Disc 2 starts out softly. Karen O lends her sultry voice to the beautiful Ambient ballad “Song for a Warrior”. It is a very uplifting song meant to restore our positive energies. At the very end we are told to “use your sword, use your voice, and destroy”. This stirs up a mild twinge of outrage as we realize the decrepitude of our world. It shows us that we are each a warrior and need to fight for what we believe in. This gives us preparation for the despairs that lie ahead. “Avatar” is a portrayal of our enemy. The figurehead puppet master who secretly controls us behind a misleading facade. The song is like a march into a battlefield, bayonet in hand, waiting for your nemesis to appear. The whole time he is staring down at you throwing conceited statements of ownership in your face. A fierce battle ensues with epic guitar drones and a downpour of mechanical noise explosions.

You persevere through all hardship and prove victorious. Standing alone in a docile rainshower staring down at your slain adversary, a swan song begins to flicker. “A Piece of the Sky” is a transcending beam of light lifting you out of the darkness and onto a cliff overlooking a cloudy sunrise. More and more light slowly emerges from the horizon, washing away the pain and anguish. Every trying event has been a stone step in the murky swamp, leading a path towards the clearing. The edge of the swamp comes into view. Sunlight graciously pours over your face and provides a revitalizing warmth. The sky itself seems to sing. Bells echo from the distant hills. Serenity flows through every pore. The path leads around a glistening pond and twists around through the hills.

Past the hills you encounter “The Apostate”. A daunting visage of twisted mirror images reverberating back and forth for all eternity. It is the ultimate punishment for his crime. You sit down and have a drink with him. A traumatic story unfolds as this traitor expels his deeds and misgivings. The saga of sedition lasted hours and many drinks were consumed. After a while, the man seated before you morphs into the distinct face of your former nemesis. A delirium takes hold and you begin to question reality, wondering if you ever did find a way out of the swamp. Drums pounding, guitars screaming from all directions. The man across the table is most definitely the ultimate enemy. But how can you be sure? You start screaming “You’re not in my mind, get out”. He keeps taunting you and a heated exchange of words gets tossed about until you finally exterminate him from your mind. You become blessed. The horrors of the past can no longer harm you. All tests have been passed. It all fades away in a massacre of damp drums and a faint scream. Never to harm you again.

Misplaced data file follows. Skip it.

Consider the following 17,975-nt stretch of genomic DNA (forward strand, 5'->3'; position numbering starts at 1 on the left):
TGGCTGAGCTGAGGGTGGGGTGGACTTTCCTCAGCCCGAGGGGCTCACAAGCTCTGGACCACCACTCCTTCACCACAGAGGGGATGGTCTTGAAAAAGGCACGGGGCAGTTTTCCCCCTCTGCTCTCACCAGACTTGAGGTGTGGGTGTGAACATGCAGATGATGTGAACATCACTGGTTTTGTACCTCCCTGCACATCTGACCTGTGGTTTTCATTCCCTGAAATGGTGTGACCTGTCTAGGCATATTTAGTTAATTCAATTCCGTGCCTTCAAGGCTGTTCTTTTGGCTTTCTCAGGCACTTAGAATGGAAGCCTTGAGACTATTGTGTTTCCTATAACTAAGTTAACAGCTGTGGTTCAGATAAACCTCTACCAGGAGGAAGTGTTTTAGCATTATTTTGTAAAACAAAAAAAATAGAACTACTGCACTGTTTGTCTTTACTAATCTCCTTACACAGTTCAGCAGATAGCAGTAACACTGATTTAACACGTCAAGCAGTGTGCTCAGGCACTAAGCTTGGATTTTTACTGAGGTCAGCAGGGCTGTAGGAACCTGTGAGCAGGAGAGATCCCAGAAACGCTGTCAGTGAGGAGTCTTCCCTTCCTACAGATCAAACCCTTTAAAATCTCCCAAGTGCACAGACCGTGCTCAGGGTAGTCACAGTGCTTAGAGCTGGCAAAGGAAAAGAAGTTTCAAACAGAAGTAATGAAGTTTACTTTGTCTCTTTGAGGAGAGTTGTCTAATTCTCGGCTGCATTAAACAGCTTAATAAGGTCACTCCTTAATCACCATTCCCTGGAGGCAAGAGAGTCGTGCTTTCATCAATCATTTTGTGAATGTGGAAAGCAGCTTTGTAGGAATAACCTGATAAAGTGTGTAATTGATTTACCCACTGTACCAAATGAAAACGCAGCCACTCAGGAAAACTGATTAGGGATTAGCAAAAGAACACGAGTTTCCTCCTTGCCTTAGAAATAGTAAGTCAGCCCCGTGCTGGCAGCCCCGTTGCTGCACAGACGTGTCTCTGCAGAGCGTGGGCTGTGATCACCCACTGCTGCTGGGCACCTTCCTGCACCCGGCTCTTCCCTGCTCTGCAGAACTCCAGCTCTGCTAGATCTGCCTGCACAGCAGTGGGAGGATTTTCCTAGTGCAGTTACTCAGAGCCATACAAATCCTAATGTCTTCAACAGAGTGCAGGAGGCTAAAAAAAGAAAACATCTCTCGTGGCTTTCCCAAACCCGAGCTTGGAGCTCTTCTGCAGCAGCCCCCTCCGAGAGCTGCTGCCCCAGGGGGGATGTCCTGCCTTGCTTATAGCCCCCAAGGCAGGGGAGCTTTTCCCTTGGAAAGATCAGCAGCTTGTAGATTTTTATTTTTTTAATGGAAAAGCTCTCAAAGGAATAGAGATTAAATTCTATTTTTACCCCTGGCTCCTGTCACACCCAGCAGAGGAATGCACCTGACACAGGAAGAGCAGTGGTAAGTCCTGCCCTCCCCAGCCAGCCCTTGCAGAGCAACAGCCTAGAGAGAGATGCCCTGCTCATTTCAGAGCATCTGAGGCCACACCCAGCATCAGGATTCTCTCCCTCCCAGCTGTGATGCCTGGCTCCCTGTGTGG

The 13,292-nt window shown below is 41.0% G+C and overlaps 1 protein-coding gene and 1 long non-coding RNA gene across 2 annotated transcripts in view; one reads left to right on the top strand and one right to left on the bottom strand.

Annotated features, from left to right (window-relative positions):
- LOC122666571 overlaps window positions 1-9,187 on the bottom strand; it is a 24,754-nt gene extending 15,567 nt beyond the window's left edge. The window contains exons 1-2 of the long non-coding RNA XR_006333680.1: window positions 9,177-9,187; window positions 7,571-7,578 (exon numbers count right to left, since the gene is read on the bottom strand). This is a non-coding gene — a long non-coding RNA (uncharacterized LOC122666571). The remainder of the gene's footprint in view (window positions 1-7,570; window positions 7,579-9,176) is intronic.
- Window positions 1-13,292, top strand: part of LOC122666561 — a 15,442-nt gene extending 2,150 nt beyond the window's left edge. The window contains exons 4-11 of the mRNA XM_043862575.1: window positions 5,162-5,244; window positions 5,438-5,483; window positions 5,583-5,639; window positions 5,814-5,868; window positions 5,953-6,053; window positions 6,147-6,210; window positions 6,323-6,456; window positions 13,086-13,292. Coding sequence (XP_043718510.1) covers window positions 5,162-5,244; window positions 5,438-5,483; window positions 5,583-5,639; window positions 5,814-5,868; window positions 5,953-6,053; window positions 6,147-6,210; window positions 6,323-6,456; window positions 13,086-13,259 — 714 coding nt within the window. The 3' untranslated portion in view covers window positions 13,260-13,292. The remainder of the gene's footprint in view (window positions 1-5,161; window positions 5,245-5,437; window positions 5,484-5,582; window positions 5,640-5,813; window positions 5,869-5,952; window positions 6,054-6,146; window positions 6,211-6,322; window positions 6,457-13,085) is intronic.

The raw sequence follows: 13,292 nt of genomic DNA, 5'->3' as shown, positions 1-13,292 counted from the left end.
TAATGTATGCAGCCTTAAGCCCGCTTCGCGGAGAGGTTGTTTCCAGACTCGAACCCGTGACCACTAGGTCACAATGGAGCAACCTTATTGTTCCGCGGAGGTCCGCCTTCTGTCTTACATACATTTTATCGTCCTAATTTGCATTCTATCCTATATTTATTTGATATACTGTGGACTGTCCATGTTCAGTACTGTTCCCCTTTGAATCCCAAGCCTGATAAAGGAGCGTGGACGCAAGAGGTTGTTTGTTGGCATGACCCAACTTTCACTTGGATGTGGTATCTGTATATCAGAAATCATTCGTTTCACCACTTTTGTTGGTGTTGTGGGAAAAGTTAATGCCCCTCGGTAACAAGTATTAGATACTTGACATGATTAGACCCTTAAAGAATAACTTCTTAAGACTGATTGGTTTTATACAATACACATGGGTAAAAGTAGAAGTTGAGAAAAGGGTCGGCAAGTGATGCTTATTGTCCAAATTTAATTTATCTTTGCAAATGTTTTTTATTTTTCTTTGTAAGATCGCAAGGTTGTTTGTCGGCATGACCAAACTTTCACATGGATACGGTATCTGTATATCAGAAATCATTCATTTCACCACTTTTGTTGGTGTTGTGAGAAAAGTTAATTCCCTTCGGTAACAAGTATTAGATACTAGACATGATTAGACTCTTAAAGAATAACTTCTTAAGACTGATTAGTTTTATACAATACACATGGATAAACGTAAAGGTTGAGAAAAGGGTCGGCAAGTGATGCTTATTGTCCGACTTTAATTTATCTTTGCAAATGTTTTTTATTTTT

For being one of the most hellish rollercoaster rides ever it is a sublime masterpiece. I have never heard such beautifully frightful music before. This is a truly unique recording and will no doubt strike different chords with different people. Some people don’t like to hear the truth and will run away upon hearing such a compelling display of it. Only those who are strong enough to understand the way things really are can fully appreciate The Seer. Michael Gira is a modern day sage giving us a window into other dimensions. He has once again been our trusted guide through the depths of our catastrophic existence.

Rating: 5 Stars
Standout Track: A Piece of the Sky


Album Review: Damn Robot! – Jasurp

Label: Hawk Moon Records

Through a creative mix of musical styles, the new album from Damn Robot! is a laid back stroll through your mind. Sit back and let your brains wander off for a little while. They will go to a dreamy comfort zone conceived for relaxation and subconscious contemplation. Jasurp has utilized some of the best rock, jazz, electronic and ambient elements and weaved them together into a lush blanket of monochromatic warmth.